With a 5.4-liter V-8 putting out 300 horsepower and 365 pound-feet of low-end torque, the 2008 Lincoln Mark LT is powerful enough for heavy, dirty jobs: Edmunds reports a towing capacity of over four and a half tons, which "is more than respectable." Autoblog reports that with the Class IV towing package, "it can pull an 8,600 lb. trailer and haul 1,580 lbs"; however, "even with the 3.73 gear, [it] isn't built for drag racing."
Edmunds reports that the engine "makes more noise than forward progress," taking nearly 10 seconds to reach 60 mph. ConsumerGuide observes that the 2008 Lincoln Mark LT has "adequate acceleration and enough muscle for most towing and hauling chores, but highway-speed passing power and overall responsiveness is mediocre."
Cars.com informs that the Lincoln Mart LT's four-speed automatic transmission is the only one available. Autoblog describes it as "a couple of cogs short of the [rival Cadillac Escalade] EXT's six-speed," going on to state that "fuel economy appears to suffer because of it." That fuel economy averages a dismal 12.3 mpg, with fueleconomy.gov reporting 12 mpg city/16 mpg highway for the four-wheel-drive 2008 Lincoln Mark LT and 13/17 mpg for the rear-drive version.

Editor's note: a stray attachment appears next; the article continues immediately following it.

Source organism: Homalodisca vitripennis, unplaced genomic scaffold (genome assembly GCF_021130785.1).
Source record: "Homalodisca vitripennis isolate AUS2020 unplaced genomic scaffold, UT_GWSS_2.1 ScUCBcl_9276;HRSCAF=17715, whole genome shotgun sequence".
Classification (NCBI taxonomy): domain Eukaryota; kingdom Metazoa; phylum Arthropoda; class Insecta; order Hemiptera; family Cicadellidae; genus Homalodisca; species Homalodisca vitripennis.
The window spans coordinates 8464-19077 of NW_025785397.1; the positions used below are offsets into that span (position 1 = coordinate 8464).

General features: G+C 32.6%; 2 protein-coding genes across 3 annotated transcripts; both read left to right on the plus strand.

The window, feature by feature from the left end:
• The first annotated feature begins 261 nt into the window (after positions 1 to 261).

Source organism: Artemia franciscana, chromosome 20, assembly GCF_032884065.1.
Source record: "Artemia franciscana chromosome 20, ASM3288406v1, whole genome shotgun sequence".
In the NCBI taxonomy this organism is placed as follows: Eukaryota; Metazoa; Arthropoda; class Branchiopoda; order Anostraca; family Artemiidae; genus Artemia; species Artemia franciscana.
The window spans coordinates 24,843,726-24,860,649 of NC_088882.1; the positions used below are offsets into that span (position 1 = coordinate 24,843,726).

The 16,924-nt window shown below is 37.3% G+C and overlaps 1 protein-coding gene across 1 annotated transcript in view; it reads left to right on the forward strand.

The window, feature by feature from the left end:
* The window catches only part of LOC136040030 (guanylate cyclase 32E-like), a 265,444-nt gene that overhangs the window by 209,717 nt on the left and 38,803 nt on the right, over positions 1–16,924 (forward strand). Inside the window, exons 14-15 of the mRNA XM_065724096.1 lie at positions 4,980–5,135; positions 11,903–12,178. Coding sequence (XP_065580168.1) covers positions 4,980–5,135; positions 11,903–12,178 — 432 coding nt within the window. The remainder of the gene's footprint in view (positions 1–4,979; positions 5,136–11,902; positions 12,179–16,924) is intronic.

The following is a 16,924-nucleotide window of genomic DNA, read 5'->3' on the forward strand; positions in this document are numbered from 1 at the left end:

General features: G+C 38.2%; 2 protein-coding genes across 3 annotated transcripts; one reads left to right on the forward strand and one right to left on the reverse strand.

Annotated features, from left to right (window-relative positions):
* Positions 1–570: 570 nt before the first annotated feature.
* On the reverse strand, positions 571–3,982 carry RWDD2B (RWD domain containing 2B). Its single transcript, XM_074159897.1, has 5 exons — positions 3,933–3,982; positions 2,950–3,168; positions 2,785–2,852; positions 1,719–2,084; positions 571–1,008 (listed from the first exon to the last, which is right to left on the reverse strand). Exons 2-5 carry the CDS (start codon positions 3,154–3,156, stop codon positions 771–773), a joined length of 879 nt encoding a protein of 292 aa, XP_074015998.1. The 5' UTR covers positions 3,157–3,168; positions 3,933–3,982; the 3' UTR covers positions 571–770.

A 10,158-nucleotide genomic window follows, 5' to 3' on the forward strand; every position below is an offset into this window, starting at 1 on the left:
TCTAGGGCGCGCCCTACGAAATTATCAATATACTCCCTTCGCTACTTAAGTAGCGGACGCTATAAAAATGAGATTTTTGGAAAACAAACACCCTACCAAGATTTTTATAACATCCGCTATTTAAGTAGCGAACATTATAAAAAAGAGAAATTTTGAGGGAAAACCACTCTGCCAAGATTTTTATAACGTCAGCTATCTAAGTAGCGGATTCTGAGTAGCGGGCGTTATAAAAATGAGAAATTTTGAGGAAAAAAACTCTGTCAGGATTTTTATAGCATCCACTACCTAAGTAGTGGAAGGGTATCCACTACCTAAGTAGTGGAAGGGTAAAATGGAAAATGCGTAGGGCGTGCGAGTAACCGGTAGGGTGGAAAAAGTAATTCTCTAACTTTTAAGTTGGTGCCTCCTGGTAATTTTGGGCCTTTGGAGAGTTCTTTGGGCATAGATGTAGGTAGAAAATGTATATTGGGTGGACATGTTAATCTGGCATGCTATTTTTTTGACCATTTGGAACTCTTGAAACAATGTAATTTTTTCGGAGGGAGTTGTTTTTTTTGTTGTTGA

Edmunds notes that the 2008 Lincoln Mark LT "has a remarkably refined ride...negotiating the mall parking lot is easy thanks to the truck's quick, well-weighted steering." According to ForbesAutos, the Lincoln Mark LT's suspension "has been softened a bit to help provide a smoother and, theoretically, more luxurious ride." Electronic brake-force distribution aids in bringing "this 5,000-pound-plus vehicle, and whatever it's pulling, to a stop." Overall, the Lincoln Mark LT is unwieldy; Kelley Blue Book chimes in with "like many traditional luxury vehicles [it] rides better than it handles." Edmunds reports a stopping distance of 134 feet from a speed of 60 mph and says that's "good for such a heavy vehicle."
According to Kelley Blue Book, the 2008 Lincoln Mark LT lacks the stability control system that is standard equipment on many newer vehicles. This is offset, however, on four-wheel-drive models because of the "enhanced traction" provided.